Improved battery technology is increasing the range and lowering the cost, but the emissions-free vehicles still face stiff competition from natural gas. And Silicon Valley-based Proterra has a tough rival as well — China’s BYD, which also builds electric buses in the U.S.
LOS ANGELES — Tesla’s Elon Musk transformed electric cars into objects of desire. Can Proterra do the same for the electric city bus?
Nope. It’s not even trying.
“Not sexy, for sure,” Josh Ensign, chief operating officer for the electric bus startup, said with a laugh.
But looks aren’t everything. The market for battery-powered electric buses seems ready to rocket. Orders in the U.S. are gaining traction.
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In January, King County Executive Dow Constantine announced a deal to buy 73 zero-emission, battery-powered buses from Silicon Valley-based Proterra, and his intention to buy 47 more from Proterra or its rivals by 2020. This past week Park City, Utah, ordered six to serve the mountain resort community.
Proterra last week also said it had raised $55 million in investment capital atop $290 million raised earlier. The new money comes from Al Gore’s investment fund and BMW’s venture-capital arm. GM Ventures and Kleiner Perkins Caufield & Byers had already chipped in.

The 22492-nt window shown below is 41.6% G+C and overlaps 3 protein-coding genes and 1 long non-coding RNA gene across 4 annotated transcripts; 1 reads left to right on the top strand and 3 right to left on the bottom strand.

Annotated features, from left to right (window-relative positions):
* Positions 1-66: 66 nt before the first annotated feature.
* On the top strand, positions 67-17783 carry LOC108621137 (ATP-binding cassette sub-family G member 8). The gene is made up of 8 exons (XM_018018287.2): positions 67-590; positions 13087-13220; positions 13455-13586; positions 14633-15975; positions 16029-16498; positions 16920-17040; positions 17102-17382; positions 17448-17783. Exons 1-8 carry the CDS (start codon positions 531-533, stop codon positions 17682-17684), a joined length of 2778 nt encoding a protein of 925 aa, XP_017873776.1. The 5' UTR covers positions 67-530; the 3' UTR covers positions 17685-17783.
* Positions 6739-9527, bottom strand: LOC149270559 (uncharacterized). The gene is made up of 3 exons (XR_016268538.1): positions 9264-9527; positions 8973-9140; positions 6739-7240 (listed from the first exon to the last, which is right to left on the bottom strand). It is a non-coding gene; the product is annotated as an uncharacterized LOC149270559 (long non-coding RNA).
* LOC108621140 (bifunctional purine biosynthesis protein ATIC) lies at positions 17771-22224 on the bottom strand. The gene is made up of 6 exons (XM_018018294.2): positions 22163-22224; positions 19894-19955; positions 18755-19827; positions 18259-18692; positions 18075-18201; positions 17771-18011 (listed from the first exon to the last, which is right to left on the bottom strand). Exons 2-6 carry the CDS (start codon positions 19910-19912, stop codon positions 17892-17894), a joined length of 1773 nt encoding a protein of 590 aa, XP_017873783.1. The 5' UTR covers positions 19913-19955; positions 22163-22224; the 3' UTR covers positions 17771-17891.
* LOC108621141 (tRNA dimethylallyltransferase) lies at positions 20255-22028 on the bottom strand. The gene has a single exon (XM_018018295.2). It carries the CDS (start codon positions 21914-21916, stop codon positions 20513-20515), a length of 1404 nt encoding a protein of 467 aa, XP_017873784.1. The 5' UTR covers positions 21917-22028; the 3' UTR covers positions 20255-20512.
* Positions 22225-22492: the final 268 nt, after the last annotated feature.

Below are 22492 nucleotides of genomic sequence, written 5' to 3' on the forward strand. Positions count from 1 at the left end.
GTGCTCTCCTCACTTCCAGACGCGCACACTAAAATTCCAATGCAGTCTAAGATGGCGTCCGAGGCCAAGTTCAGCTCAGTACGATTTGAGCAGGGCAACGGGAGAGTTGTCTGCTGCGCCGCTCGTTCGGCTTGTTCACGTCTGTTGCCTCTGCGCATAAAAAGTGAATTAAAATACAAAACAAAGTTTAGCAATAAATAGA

Proterra Chief Executive Ryan Popple said an initial public stock offering might happen this year or next.
The company is increasing its presence in California, with a new factory in the City of Industry, southeast of Los Angeles, to supplement an existing plant in Greeneville, S.C.
“There’s a level of interest in this field that there wasn’t five years ago,” said Popple, a former finance director at Tesla. (Ensign left Tesla last year as head of manufacturing.)
About 56,000 public transit system buses are operating in the U.S. Most burn diesel or gasoline fuel and spew nasty fumes from internal combustion…